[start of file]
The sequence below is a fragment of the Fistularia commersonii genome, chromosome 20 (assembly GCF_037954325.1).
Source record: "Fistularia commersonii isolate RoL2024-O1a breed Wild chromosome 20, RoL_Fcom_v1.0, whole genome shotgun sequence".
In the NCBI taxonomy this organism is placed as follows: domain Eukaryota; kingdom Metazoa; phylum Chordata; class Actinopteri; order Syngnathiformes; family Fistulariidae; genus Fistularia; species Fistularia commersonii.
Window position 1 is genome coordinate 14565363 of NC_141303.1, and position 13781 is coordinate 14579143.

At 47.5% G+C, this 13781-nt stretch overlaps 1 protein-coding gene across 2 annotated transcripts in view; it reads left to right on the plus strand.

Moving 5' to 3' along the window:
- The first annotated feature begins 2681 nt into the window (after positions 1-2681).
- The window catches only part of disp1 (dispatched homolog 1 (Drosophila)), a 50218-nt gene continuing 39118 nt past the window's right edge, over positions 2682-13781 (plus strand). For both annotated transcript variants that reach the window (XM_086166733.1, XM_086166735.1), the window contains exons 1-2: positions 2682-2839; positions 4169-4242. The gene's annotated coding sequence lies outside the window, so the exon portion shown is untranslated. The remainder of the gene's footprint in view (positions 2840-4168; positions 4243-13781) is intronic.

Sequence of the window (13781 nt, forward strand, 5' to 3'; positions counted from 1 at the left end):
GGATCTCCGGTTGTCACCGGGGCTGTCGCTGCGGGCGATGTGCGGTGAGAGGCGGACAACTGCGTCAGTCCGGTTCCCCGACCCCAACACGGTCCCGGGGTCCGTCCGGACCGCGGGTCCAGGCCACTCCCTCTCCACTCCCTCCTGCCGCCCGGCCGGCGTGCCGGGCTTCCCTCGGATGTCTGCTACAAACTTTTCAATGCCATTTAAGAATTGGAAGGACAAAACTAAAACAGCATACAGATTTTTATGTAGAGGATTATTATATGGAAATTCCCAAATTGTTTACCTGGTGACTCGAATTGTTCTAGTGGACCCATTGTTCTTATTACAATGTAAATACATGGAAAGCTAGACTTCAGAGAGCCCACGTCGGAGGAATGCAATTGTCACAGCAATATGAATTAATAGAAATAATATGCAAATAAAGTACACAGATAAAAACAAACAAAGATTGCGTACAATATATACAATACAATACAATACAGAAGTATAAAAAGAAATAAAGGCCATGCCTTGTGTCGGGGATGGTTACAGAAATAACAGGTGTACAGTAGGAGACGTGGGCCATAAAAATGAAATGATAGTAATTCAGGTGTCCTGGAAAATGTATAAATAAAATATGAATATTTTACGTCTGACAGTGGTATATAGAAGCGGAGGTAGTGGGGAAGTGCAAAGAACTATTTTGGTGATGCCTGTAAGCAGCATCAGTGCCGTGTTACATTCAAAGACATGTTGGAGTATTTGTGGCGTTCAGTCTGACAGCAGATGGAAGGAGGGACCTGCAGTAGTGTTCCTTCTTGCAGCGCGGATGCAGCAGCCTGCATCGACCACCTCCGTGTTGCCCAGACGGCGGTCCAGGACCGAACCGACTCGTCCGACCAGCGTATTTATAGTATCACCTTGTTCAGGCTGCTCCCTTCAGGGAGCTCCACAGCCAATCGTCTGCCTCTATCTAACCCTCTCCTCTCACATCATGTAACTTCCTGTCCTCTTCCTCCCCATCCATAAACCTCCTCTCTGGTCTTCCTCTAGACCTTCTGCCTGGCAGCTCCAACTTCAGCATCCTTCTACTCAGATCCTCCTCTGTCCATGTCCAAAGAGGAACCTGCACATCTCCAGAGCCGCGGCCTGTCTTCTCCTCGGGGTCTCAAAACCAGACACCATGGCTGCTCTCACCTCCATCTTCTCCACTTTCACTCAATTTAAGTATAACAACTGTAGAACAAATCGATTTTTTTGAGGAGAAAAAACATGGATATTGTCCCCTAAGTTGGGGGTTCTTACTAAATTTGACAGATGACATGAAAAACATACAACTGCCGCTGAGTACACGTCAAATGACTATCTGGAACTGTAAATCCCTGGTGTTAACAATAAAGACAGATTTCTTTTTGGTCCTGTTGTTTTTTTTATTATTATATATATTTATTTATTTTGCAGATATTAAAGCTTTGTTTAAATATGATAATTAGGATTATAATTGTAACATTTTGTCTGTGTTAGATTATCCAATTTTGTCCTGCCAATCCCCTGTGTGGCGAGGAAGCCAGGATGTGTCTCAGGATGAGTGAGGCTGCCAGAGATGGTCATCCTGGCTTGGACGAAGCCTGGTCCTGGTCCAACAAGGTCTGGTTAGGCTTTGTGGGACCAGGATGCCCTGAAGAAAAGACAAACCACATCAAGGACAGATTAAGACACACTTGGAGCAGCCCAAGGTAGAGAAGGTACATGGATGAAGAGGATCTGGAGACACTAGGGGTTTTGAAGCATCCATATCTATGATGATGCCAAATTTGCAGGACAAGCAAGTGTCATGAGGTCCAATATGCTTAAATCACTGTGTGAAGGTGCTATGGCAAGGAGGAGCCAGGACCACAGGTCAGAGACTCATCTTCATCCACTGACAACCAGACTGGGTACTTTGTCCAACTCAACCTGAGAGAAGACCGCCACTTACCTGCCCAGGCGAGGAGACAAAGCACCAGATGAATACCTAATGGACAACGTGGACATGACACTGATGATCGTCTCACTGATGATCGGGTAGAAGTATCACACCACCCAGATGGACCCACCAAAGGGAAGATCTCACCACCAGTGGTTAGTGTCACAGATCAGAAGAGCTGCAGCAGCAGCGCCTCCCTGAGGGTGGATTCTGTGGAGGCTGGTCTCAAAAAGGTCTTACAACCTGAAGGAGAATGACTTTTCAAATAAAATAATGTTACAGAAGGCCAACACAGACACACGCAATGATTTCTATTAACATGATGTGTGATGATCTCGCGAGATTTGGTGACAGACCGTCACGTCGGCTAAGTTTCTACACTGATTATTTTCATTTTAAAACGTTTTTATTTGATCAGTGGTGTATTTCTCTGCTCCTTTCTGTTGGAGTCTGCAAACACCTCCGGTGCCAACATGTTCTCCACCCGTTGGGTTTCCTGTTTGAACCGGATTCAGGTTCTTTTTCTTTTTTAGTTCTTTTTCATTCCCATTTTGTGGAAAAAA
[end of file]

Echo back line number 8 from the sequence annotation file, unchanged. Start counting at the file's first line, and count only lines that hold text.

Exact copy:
- The window catches only part of disp1 (dispatched homolog 1 (Drosophila)), a 50218-nt gene continuing 39118 nt past the window's right edge, over positions 2682-13781 (plus strand). For both annotated transcript variants that reach the window (XM_086166733.1, XM_086166735.1), the window contains exons 1-2: positions 2682-2839; positions 4169-4242. The gene's annotated coding sequence lies outside the window, so the exon portion shown is untranslated. The remainder of the gene's footprint in view (positions 2840-4168; positions 4243-13781) is intronic.